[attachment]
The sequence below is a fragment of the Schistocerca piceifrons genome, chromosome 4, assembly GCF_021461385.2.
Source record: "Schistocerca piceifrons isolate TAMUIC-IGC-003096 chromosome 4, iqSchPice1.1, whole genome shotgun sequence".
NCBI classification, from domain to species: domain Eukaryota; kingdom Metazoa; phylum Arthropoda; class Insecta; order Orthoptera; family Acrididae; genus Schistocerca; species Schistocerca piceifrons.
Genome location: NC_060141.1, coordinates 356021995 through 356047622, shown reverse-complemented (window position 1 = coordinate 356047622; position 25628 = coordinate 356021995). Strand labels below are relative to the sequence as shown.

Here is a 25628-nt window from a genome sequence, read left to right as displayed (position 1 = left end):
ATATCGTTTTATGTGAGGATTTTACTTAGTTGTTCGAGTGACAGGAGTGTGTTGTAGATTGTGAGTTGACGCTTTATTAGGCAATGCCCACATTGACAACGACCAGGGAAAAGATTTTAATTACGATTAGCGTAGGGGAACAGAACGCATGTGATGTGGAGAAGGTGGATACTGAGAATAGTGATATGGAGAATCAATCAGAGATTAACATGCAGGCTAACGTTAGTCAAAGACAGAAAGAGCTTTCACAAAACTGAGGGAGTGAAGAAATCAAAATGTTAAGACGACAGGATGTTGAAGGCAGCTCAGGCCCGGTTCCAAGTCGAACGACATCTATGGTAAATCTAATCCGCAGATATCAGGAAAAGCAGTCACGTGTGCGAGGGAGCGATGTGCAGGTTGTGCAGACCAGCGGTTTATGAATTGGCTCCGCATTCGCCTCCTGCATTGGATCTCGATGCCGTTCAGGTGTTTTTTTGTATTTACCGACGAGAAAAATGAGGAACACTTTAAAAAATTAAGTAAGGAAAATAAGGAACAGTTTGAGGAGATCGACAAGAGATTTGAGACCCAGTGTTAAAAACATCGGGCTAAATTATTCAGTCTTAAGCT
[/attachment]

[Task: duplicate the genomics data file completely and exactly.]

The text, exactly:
The sequence below is a fragment of the Schistocerca piceifrons genome, chromosome 4, assembly GCF_021461385.2.
Source record: "Schistocerca piceifrons isolate TAMUIC-IGC-003096 chromosome 4, iqSchPice1.1, whole genome shotgun sequence".
NCBI classification, from domain to species: domain Eukaryota; kingdom Metazoa; phylum Arthropoda; class Insecta; order Orthoptera; family Acrididae; genus Schistocerca; species Schistocerca piceifrons.
Genome location: NC_060141.1, coordinates 356021995 through 356047622, shown reverse-complemented (window position 1 = coordinate 356047622; position 25628 = coordinate 356021995). Strand labels below are relative to the sequence as shown.

Here is a 25628-nt window from a genome sequence, read left to right as displayed (position 1 = left end):
ATATCGTTTTATGTGAGGATTTTACTTAGTTGTTCGAGTGACAGGAGTGTGTTGTAGATTGTGAGTTGACGCTTTATTAGGCAATGCCCACATTGACAACGACCAGGGAAAAGATTTTAATTACGATTAGCGTAGGGGAACAGAACGCATGTGATGTGGAGAAGGTGGATACTGAGAATAGTGATATGGAGAATCAATCAGAGATTAACATGCAGGCTAACGTTAGTCAAAGACAGAAAGAGCTTTCACAAAACTGAGGGAGTGAAGAAATCAAAATGTTAAGACGACAGGATGTTGAAGGCAGCTCAGGCCCGGTTCCAAGTCGAACGACATCTATGGTAAATCTAATCCGCAGATATCAGGAAAAGCAGTCACGTGTGCGAGGGAGCGATGTGCAGGTTGTGCAGACCAGCGGTTTATGAATTGGCTCCGCATTCGCCTCCTGCATTGGATCTCGATGCCGTTCAGGTGTTTTTTTGTATTTACCGACGAGAAAAATGAGGAACACTTTAAAAAATTAAGTAAGGAAAATAAGGAACAGTTTGAGGAGATCGACAAGAGATTTGAGACCCAGTGTTAAAAACATCGGGCTAAATTATTCAGTCTTAAGCT